If we go to seven letters, do I get an extra 50 points? Aren’t we lucky that one out of every two words has an “r” in it? I don’t know if that’s true, really, but it certainly seems like it … especially when you are trying to play Scrabble without an “r” … or an “e.”

Radiating light on the new bedroom quilt covering

Grooming Gibbs

Radiant Christmas

Brightest sky over earliest snowfall


And what a year it has been! Terrifying politics and weird weather. Dogs and new dogs and a summer that wouldn’t end … plus an autumn that never quite began. Now, here we are. December, the last month of the year. Christmas is just days away and you know I haven’t wrapped anything. This may be the year I skip the wrapping and just hand them out!

Okay, I’ll try to do better than that.

Month by month, this was the year that was.













I participate in WordPress’ Weekly Photo Challenge 2017



On this day as I write this, Alabama made us smile. I never thought I could say that, but it happened. It gave us hope. Not a solution, but hope that the future may yet be better than the present. And so, because the words spoken by Spencer Tracy are more true today than ever before, let us remember “Inherit the Wind” and the Scopes Trial during which they put the future on trial.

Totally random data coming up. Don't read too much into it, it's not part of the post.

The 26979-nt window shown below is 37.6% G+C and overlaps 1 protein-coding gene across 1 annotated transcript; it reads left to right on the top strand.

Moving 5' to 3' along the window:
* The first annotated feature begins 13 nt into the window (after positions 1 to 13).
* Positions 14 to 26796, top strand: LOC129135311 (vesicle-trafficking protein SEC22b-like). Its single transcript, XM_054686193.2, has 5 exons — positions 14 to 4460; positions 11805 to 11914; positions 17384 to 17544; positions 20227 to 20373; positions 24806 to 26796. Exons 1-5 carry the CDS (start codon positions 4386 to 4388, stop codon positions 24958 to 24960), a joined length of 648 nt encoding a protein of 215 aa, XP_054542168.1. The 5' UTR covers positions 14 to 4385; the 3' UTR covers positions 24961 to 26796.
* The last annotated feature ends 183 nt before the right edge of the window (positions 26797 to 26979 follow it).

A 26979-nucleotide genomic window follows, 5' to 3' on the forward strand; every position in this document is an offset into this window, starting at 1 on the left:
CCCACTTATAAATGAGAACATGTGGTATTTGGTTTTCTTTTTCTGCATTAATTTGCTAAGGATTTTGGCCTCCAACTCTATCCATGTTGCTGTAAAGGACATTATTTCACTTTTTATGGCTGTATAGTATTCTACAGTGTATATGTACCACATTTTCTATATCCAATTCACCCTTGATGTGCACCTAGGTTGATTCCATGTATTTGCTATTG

When the jury was polled, the future lost.

scopes trial image 2The Scopes Trial, officially The State of Tennessee v. John Thomas Scopes and typically referred to as the Scopes Monkey Trial, was a famous trial in  1925. In it, a substitute high school teacher — John Scopes — was accused of violating Tennessee’s Butler Act, which made it unlawful to teach human evolution in any state-funded school.

The trial was deliberately staged in the town of Dayton, Tennessee to attract publicity. Scopes was unsure whether he actually had taught evolution, but he purposely incriminated himself so the case would have a defendant.

William Jennings Bryan argued for the prosecution, Clarence Darrow for Scopes and the defense. The trial publicized the Fundamentalist–Modernist Controversy. This pitted Modernists — who believed evolution and religion were reconcilable — against Fundamentalists, who believed the word of God (as revealed in the bible) was the encapsulation of all human knowledge.

scopes trial image 1

Scopes was found guilty and fined $100, though the verdict was overturned on a technicality. Despite all the publicity and hoopla, the issue was never truly settled and remains a political, religious and emotional issue today, which doesn’t say much about our ability to advance our society.

Fanaticism and ignorance is forever busy, and needs feeding.

It’s a great line from a great film based on an historic trial that settled nothing and left the controversy between science and creationism alive and well, as much of a political hot potato today as it was 100 years ago.


Inherit the Wind (1960), was directed by Stanley Kramer. Much of the script was taken from the actual transcripts of the 1925 trial. With a few minor changes of name, fundamentalism has morphed into creationism. We are stuck in the same conflict today.